Chrisy’s into her dance music and gravitates to stuff with prominent drums, unsurprisingly. Oliver is a big Bowie fan and likes the more weird and psychedelic end of the spectrum, but he and I cross over on modern eighties sounding synth stuff like Drab Majesty, for example. Why do they inspire us so much? Because they’re talented and express things in a way that is meaningful to us, I guess. And maybe they represent an ideal of how we ourselves would like to be.
If there was one question you wish you’d get asked in an interview, what would it be? And by all means, answer the question you come up with!
Off the top of my head, if you could have a superpower for a day, which one would you choose and why? It would have to be flying, because who wouldn’t want to be able to fly like Superman? I mean, I’m scared of heights, but I feel like if I could fly I’d be in control of falling so I’d no longer be afraid. And I imagine there’d be no other feeling like it. Either that or be invisible. The idea of being able to walk around undetected like a ghost is weirdly appealing, despite us having a song on the new album called Fear of Disappearing.
Finally, could you tell us of any future plans? What’s the rest of 2020/2021 looking like for Empathy Test?
A lot of things have obviously been cancelled and there is a lot of uncertainty around at the moment, for obvious reasons. So it’s pretty difficult to make any firm plans. Our album launch show at Camden Underworld in London has been rescheduled for 20th November, which will be a long, long time after the album release (it’s out now). We had a US tour booked for October but we also had to abandon that until next year sometime. We’re still hoping that our September headline tour of Germany will go ahead though.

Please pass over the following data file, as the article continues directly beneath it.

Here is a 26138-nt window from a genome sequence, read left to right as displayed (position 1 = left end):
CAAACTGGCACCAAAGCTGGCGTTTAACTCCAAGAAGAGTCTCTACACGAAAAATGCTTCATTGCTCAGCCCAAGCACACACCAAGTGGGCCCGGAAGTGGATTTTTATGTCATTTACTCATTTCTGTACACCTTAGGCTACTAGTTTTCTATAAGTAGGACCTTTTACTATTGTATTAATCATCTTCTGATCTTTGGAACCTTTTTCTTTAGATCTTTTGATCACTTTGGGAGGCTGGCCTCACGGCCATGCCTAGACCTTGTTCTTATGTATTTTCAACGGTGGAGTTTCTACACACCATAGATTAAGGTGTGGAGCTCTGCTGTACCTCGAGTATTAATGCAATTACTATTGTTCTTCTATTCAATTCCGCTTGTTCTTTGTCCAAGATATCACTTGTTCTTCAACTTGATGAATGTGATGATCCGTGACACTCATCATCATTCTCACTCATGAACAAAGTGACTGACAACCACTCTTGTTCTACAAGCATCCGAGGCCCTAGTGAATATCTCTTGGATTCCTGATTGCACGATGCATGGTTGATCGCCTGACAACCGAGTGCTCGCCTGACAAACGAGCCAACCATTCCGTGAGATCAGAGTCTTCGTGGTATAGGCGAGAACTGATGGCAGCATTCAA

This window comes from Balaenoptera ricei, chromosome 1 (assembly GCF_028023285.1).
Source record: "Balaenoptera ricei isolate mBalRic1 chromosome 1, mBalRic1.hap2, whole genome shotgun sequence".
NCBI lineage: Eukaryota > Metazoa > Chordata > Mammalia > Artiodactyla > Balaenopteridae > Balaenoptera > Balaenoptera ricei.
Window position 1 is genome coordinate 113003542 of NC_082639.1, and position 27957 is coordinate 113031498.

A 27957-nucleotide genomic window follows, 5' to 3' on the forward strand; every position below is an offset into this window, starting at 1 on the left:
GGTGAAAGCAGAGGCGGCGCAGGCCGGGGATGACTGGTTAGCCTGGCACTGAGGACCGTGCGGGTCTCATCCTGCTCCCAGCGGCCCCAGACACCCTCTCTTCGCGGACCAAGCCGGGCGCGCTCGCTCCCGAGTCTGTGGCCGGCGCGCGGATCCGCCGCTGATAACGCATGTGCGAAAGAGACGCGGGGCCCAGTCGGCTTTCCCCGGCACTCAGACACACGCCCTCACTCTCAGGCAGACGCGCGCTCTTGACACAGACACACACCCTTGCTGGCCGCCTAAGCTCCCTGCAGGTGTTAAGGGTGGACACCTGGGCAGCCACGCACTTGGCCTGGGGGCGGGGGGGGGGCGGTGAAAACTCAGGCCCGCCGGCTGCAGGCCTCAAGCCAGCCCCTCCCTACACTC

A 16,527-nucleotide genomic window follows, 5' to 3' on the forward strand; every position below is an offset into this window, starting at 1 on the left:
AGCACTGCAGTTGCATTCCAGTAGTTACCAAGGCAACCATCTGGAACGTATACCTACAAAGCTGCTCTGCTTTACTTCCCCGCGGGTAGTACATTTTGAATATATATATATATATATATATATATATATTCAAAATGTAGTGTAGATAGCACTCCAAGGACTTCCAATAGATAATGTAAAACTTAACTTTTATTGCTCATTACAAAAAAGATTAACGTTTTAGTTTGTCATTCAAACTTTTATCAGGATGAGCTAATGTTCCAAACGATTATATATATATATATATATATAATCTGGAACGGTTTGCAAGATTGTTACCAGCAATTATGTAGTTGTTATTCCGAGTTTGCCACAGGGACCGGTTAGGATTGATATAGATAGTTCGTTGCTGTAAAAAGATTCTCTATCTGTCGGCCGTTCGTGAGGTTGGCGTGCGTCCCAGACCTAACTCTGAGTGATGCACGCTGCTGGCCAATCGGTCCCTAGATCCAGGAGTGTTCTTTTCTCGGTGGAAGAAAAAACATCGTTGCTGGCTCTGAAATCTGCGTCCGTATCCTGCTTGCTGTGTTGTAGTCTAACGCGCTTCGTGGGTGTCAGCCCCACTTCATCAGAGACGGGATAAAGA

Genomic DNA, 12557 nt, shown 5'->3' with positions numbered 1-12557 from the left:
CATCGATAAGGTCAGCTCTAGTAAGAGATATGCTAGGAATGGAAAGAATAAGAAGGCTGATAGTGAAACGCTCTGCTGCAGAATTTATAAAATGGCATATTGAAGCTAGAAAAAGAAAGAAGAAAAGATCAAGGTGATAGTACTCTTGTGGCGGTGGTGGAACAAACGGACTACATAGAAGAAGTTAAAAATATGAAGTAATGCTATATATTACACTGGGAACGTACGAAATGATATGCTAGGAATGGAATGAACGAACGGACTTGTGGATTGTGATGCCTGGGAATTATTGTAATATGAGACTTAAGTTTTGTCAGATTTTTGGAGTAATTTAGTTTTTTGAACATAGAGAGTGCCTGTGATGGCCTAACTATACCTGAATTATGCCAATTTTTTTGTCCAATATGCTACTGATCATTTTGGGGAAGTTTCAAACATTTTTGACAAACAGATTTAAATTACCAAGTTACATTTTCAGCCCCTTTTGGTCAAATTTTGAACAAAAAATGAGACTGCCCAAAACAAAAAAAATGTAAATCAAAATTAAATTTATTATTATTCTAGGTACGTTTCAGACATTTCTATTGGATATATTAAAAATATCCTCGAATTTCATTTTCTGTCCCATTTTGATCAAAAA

Basically, our current plan is to get in the rehearsal studio as soon as possible, learn the new songs and get gig-ready again. Then we’ll look into doing some live streamed gigs from the practice room and maybe have an online launch show instead. Right now, I’m just powering through 900+ merchandise orders from our album. It’s totally crowdfunded and self-released so I’m very busy with that. Once that’s done, I’m suddenly going to have a lot of time on my hands, so I’ll be seeing if I can get another album’s worth of songs written. Maybe our fans won’t have to wait three years for album number four.
Massive thank you to Isaac for taking time out of his busy schedule to talk to us! ‘Monsters’ is an album that everyone needs to listen to so make sure you go check it out! Follow Empathy Test on Facebook, Twitter, and Instagram for more updates.